I have lost a loved one due to coronavirus

  • Dealing with loss is difficult and there is no right way to react when someone dies. We all experience loss differently.
  • Please read our advice from other young people who understand what it is like to deal with grief and loss.

What else can I do to look after my mental health?

  • Visit our blog for real stories from young people getting through the coronavirus pandemic, self-care tips and finding help. 
As hard as it can be when you have no deadlines, it is important to try and keep a regular routine.
Dhyana, 18

Supported by The National Lottery Community Fund:

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YoungMinds Crisis Messenger

Provides free, 24/7 text support for young people across the UK experiencing a mental health crisis.

All texts are answered by trained volunteers, with support from experienced clinical supervisors.

Texts are free from EE, O2, Vodafone, 3, Virgin Mobile, BT Mobile, GiffGaff, Tesco Mobile and Telecom Plus.

Texts can be anonymous, but if the volunteer believes you are at immediate risk of harm, they may share your details with people who can provide support.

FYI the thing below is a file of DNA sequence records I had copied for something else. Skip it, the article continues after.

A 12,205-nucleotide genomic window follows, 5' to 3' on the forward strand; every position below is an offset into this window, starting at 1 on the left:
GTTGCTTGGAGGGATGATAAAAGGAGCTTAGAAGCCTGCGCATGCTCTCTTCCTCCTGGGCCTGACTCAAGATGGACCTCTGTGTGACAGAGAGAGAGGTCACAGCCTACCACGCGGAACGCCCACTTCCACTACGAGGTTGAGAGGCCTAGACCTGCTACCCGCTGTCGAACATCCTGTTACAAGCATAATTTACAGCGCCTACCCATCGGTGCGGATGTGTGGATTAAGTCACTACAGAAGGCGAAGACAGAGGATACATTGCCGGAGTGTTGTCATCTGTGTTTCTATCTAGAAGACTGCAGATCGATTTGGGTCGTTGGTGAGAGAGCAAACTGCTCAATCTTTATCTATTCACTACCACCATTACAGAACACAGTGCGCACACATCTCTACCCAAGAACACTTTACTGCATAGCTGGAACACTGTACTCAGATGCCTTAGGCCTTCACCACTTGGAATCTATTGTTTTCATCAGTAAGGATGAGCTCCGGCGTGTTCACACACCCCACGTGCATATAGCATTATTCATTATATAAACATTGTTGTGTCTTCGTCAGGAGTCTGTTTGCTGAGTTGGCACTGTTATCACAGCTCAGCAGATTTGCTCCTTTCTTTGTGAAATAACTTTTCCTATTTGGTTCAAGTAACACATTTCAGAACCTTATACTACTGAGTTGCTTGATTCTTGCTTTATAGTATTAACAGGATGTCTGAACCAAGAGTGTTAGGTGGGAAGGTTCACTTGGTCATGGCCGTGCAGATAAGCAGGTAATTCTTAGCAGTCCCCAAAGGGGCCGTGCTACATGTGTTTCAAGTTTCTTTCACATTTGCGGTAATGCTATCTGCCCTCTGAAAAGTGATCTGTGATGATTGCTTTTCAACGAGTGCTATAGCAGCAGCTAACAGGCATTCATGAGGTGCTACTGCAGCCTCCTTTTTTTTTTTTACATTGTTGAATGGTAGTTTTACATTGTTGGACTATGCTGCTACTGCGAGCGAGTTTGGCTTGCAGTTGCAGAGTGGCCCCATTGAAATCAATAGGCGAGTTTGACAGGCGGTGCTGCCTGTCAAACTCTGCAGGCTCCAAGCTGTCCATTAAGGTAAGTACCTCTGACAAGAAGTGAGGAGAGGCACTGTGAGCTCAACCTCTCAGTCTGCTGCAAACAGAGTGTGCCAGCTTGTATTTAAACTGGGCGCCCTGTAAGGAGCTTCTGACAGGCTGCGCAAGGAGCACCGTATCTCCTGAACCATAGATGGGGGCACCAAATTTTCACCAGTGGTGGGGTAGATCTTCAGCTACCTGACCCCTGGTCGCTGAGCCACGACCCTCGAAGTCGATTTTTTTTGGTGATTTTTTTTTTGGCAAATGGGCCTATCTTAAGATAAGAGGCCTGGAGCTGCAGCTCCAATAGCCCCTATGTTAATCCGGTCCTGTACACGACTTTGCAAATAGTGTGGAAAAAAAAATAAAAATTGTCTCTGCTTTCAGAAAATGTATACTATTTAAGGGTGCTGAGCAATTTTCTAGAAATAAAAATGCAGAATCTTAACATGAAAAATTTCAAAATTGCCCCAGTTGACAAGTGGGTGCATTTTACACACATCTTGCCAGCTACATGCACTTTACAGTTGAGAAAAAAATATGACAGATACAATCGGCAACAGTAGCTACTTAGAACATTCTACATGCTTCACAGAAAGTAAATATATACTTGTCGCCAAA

Text: YM to 85258

Opening times: 24/7

The Mix

Offers support to anyone under 25 about anything that’s troubling them.

Email support available via their online contact form.

Free 1-2-1 webchat service available.

Free short-term counselling service available.

Phone: 0808 808 4994

Opening times: 4pm - 11pm, seven days a week

Childline

If you’re under 19 you can confidentially call, chat online or email about any problem big or small.

Sign up for a free Childline locker (real name or email address not needed) to use their free 1-2-1 counsellor chat and email support service.

Can provide a BSL interpreter if you are deaf or hearing-impaired.

Hosts online message boards where you can share your experiences, have fun and get support from other young people in similar situations.

Phone: 0800 1111

Opening times: 9am - midnight, 365 days a year

NHS urgent mental health helpline (England only)

Offers mental health support and advice, help to speak to a mental health professional, and can arrange an assessment to help decide on the best course of care.

Opening times: 24/7

Boloh

Supports Black, Asian or Minority Ethnic children (11+), young people and parents and carers who have been affected by Covid-19. You can call to talk through any worry or problem, including around issues such as bereavement, physical or mental health, financial issues or unemployment, or bullying and racism.

You can speak to someone in English, Gujarati, Urdu, Bengali, French, Spanish, Arabic, Punjabi, Mirpuri, Pothwari, Hinko, Hindi and Sundhi. Interpreters are available for other languages.

Webchat service available here during opening hours.

Phone: 0800 1512605

Opening times: 10am - 8pm, Monday - Friday; 10am - 3pm on Saturdays and Sundays